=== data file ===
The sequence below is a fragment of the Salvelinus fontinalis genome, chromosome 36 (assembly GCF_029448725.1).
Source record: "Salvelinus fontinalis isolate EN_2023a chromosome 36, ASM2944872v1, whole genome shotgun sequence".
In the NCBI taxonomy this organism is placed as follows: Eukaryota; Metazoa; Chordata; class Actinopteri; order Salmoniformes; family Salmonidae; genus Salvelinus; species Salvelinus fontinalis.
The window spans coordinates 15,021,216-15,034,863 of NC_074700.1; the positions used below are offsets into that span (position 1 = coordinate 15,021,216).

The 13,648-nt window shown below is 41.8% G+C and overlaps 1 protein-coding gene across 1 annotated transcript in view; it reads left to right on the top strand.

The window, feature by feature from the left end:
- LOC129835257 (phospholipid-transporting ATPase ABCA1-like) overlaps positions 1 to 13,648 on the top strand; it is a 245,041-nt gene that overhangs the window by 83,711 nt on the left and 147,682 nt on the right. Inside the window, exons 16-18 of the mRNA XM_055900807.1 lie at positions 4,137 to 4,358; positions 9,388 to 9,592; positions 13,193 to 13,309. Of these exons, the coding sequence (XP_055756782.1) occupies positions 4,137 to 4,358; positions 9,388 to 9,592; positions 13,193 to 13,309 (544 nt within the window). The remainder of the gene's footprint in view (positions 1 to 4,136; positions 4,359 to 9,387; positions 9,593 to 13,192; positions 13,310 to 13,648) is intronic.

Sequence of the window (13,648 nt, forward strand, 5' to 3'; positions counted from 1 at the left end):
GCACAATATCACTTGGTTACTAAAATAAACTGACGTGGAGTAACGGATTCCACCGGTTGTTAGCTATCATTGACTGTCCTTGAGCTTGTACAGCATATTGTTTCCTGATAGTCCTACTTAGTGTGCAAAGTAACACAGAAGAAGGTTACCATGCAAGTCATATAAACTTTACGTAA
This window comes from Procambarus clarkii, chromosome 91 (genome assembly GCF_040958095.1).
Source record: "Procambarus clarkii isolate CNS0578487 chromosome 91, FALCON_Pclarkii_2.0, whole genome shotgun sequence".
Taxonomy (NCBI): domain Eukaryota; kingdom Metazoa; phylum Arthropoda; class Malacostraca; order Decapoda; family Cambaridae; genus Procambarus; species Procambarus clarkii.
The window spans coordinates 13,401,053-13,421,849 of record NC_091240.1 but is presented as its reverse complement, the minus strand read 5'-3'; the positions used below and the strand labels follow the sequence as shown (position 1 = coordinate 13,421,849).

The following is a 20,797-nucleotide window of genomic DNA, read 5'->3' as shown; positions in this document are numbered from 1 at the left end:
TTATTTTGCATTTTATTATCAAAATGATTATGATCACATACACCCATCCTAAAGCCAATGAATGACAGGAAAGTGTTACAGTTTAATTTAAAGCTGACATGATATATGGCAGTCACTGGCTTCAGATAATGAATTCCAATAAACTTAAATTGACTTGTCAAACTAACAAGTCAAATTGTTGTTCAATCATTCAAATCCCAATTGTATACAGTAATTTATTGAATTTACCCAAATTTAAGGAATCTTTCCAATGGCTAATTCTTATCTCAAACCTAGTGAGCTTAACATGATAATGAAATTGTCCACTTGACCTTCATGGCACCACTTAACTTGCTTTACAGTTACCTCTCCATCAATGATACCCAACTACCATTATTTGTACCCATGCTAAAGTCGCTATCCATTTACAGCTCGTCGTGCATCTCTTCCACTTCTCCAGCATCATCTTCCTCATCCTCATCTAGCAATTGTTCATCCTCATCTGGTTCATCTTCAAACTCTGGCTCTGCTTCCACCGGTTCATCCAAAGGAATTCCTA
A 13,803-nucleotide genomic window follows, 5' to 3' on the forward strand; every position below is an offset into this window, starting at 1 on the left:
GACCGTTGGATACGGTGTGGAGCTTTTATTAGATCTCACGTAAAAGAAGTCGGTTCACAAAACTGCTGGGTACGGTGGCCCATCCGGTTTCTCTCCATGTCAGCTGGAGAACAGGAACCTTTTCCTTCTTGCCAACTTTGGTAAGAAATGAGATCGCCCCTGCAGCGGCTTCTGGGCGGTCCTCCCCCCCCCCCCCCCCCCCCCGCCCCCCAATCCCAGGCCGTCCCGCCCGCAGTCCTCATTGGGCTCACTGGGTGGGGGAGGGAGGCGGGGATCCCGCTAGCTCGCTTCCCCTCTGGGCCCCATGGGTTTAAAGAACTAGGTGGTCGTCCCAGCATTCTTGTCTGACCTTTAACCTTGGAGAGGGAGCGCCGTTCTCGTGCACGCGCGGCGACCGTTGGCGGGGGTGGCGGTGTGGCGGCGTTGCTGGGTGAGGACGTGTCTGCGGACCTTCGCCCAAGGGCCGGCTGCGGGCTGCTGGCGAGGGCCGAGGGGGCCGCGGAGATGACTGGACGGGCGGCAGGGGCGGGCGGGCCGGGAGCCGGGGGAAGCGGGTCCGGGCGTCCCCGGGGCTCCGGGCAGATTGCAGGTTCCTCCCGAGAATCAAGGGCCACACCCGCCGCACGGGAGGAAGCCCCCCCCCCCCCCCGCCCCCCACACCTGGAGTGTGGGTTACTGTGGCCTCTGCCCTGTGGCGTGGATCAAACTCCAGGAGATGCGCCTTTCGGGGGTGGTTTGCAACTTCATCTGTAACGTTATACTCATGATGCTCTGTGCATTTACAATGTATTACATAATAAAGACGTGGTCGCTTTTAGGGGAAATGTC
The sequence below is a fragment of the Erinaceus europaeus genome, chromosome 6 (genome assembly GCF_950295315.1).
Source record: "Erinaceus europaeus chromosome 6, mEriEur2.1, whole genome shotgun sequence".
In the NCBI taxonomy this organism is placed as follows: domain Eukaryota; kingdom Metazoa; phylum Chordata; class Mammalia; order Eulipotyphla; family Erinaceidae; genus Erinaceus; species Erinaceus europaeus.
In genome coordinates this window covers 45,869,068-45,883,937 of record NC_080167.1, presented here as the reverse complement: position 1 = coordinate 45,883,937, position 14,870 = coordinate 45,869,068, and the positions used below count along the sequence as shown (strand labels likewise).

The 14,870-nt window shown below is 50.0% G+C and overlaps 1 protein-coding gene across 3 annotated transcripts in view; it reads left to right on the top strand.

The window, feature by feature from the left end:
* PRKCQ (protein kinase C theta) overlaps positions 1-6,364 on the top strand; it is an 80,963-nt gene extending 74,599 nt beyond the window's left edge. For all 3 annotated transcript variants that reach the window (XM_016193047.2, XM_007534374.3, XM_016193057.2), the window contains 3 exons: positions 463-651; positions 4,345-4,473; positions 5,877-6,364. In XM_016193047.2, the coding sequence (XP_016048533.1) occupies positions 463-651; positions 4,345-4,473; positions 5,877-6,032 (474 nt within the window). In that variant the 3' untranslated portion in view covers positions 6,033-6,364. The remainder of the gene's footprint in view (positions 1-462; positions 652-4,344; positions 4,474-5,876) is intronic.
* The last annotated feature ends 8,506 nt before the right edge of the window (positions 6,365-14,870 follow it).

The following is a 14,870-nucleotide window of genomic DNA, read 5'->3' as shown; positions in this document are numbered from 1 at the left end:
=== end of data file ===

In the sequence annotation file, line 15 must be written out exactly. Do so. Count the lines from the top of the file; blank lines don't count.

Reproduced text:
TTATTTTGCATTTTATTATCAAAATGATTATGATCACATACACCCATCCTAAAGCCAATGAATGACAGGAAAGTGTTACAGTTTAATTTAAAGCTGACATGATATATGGCAGTCACTGGCTTCAGATAATGAATTCCAATAAACTTAAATTGACTTGTCAAACTAACAAGTCAAATTGTTGTTCAATCATTCAAATCCCAATTGTATACAGTAATTTATTGAATTTACCCAAATTTAAGGAATCTTTCCAATGGCTAATTCTTATCTCAAACCTAGTGAGCTTAACATGATAATGAAATTGTCCACTTGACCTTCATGGCACCACTTAACTTGCTTTACAGTTACCTCTCCATCAATGATACCCAACTACCATTATTTGTACCCATGCTAAAGTCGCTATCCATTTACAGCTCGTCGTGCATCTCTTCCACTTCTCCAGCATCATCTTCCTCATCCTCATCTAGCAATTGTTCATCCTCATCTGGTTCATCTTCAAACTCTGGCTCTGCTTCCACCGGTTCATCCAAAGGAATTCCTA